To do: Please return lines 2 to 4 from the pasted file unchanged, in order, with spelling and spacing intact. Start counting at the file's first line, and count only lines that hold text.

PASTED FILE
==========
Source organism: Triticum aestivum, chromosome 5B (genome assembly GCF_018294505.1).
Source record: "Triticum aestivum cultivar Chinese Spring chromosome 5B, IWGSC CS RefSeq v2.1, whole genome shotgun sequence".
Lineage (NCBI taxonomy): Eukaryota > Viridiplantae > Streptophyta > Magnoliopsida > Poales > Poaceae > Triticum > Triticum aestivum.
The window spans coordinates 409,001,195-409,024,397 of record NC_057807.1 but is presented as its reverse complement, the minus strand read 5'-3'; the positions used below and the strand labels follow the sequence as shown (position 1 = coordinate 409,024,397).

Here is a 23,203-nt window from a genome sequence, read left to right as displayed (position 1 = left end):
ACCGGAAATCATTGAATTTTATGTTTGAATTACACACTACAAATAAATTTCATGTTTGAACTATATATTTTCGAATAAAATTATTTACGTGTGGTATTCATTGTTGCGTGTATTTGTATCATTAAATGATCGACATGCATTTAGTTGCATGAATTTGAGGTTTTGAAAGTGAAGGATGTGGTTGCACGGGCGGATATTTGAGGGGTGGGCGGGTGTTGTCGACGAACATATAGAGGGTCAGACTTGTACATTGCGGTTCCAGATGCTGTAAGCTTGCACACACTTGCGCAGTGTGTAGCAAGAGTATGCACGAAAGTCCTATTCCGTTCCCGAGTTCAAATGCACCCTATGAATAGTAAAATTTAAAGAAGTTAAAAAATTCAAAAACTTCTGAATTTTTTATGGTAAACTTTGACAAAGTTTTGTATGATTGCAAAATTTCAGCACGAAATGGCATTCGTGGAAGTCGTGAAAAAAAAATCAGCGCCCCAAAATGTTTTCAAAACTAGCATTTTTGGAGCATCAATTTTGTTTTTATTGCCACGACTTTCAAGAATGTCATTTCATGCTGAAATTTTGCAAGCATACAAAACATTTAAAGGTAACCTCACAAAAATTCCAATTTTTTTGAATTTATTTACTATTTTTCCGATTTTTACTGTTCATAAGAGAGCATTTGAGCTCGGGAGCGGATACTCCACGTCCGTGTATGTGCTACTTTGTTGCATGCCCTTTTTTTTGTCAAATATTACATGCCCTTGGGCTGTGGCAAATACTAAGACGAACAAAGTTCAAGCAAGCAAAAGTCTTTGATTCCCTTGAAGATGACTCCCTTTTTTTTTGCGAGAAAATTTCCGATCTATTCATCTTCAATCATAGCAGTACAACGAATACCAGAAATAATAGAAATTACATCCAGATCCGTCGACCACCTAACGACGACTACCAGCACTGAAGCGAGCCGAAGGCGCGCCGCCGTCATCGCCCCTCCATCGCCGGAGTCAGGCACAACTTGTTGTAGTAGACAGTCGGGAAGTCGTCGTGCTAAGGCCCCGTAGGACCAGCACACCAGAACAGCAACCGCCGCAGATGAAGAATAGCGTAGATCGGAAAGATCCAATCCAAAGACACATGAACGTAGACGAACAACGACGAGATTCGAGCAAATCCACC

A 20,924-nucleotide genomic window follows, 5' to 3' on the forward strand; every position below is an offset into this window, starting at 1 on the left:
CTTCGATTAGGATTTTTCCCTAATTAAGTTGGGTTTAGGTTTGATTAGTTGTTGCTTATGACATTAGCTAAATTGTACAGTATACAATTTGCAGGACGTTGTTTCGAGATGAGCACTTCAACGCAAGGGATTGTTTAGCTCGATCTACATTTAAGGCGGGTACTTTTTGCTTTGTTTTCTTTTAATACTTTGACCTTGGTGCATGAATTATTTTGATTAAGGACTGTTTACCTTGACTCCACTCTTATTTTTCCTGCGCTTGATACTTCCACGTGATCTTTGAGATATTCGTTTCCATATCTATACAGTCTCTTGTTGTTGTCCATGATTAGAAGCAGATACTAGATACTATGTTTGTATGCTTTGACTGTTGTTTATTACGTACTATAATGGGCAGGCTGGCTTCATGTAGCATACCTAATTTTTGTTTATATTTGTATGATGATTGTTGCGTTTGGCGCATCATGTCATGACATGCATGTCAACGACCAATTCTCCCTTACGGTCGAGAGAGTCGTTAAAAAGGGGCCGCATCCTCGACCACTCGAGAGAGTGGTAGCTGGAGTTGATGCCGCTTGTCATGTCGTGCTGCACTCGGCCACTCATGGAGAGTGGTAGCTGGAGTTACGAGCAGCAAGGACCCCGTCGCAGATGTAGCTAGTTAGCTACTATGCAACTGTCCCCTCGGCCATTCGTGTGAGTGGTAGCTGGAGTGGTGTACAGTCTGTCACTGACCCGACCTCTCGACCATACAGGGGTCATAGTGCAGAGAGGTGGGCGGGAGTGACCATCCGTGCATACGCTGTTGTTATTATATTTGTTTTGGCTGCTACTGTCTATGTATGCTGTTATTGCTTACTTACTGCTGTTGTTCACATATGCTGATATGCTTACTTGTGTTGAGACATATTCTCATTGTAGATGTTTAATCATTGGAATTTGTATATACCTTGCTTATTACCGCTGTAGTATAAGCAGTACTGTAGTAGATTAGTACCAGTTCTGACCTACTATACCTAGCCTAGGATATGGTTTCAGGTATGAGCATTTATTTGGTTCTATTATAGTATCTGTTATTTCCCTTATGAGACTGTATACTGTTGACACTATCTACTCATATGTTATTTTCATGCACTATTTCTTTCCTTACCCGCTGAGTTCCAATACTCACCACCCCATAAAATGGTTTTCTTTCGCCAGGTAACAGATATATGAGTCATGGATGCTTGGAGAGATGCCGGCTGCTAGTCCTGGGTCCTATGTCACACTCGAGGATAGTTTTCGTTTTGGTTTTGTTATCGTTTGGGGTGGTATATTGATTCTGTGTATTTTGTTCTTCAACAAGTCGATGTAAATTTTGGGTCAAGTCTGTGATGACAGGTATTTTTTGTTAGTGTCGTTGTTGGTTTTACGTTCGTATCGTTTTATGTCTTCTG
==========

Source record: "Triticum aestivum cultivar Chinese Spring chromosome 5B, IWGSC CS RefSeq v2.1, whole genome shotgun sequence".
Lineage (NCBI taxonomy): Eukaryota > Viridiplantae > Streptophyta > Magnoliopsida > Poales > Poaceae > Triticum > Triticum aestivum.
The window spans coordinates 409,001,195-409,024,397 of record NC_057807.1 but is presented as its reverse complement, the minus strand read 5'-3'; the positions used below and the strand labels follow the sequence as shown (position 1 = coordinate 409,024,397).